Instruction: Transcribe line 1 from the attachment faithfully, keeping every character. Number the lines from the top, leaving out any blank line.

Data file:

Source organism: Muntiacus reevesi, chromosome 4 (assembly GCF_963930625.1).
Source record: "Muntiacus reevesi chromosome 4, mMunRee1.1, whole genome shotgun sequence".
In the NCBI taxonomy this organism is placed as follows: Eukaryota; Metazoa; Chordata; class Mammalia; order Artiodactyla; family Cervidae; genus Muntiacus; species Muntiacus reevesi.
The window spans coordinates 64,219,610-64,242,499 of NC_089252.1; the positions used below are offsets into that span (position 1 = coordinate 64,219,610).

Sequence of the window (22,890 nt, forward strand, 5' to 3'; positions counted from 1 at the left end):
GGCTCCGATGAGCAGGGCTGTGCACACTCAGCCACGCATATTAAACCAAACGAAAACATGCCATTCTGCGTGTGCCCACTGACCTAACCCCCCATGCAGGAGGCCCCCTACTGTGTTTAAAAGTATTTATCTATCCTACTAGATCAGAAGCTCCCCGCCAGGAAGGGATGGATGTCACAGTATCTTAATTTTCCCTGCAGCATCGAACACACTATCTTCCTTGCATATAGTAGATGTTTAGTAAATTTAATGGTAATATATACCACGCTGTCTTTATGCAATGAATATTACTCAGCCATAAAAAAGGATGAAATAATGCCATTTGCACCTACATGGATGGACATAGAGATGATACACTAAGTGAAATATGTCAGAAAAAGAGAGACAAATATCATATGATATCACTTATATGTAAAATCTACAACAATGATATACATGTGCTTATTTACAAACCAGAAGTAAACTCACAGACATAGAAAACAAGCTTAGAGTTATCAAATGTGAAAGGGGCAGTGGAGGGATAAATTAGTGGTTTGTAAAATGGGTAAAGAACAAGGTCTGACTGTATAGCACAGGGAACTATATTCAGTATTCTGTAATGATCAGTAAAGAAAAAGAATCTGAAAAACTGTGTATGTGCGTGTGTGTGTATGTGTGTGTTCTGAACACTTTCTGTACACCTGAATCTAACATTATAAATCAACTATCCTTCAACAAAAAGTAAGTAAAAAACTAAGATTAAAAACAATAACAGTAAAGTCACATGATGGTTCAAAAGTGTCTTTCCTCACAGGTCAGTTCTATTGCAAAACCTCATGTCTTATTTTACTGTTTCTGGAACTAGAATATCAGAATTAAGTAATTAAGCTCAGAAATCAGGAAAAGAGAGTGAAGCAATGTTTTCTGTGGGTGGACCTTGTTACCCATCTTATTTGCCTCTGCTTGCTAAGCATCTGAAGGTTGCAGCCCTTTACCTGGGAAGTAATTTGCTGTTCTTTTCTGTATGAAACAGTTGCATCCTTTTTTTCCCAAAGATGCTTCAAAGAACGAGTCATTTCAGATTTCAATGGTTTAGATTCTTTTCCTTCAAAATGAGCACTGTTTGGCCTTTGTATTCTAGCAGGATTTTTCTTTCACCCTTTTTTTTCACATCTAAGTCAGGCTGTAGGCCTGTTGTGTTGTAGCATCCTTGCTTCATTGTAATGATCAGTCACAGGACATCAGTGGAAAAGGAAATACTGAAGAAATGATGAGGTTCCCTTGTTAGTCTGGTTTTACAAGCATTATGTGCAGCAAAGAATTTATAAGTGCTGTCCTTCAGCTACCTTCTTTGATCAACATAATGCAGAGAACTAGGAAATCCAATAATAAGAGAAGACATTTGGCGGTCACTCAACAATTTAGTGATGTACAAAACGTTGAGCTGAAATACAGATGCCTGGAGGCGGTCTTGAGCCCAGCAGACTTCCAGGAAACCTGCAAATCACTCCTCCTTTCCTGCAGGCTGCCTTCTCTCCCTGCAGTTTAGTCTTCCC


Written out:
Source organism: Muntiacus reevesi, chromosome 4 (assembly GCF_963930625.1).